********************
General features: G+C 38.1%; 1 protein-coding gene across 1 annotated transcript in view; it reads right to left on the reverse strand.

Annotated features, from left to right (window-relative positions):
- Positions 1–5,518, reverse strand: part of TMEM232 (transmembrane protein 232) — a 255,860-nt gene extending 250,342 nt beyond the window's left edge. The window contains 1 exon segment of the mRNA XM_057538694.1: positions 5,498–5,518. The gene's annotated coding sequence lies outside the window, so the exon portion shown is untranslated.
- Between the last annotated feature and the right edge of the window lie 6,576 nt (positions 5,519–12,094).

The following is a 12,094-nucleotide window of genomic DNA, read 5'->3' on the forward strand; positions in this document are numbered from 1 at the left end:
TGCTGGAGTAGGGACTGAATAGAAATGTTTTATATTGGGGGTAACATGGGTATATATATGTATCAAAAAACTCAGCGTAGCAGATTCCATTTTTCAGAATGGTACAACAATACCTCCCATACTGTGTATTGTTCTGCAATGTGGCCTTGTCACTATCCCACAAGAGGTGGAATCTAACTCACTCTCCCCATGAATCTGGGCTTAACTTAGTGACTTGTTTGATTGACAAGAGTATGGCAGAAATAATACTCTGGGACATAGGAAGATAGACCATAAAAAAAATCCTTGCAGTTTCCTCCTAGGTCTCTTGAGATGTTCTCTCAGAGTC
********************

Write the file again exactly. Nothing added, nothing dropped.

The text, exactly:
General features: G+C 38.1%; 1 protein-coding gene across 1 annotated transcript in view; it reads right to left on the reverse strand.

Annotated features, from left to right (window-relative positions):
- Positions 1–5,518, reverse strand: part of TMEM232 (transmembrane protein 232) — a 255,860-nt gene extending 250,342 nt beyond the window's left edge. The window contains 1 exon segment of the mRNA XM_057538694.1: positions 5,498–5,518. The gene's annotated coding sequence lies outside the window, so the exon portion shown is untranslated.
- Between the last annotated feature and the right edge of the window lie 6,576 nt (positions 5,519–12,094).

The following is a 12,094-nucleotide window of genomic DNA, read 5'->3' on the forward strand; positions in this document are numbered from 1 at the left end:
TGCTGGAGTAGGGACTGAATAGAAATGTTTTATATTGGGGGTAACATGGGTATATATATGTATCAAAAAACTCAGCGTAGCAGATTCCATTTTTCAGAATGGTACAACAATACCTCCCATACTGTGTATTGTTCTGCAATGTGGCCTTGTCACTATCCCACAAGAGGTGGAATCTAACTCACTCTCCCCATGAATCTGGGCTTAACTTAGTGACTTGTTTGATTGACAAGAGTATGGCAGAAATAATACTCTGGGACATAGGAAGATAGACCATAAAAAAAATCCTTGCAGTTTCCTCCTAGGTCTCTTGAGATGTTCTCTCAGAGTC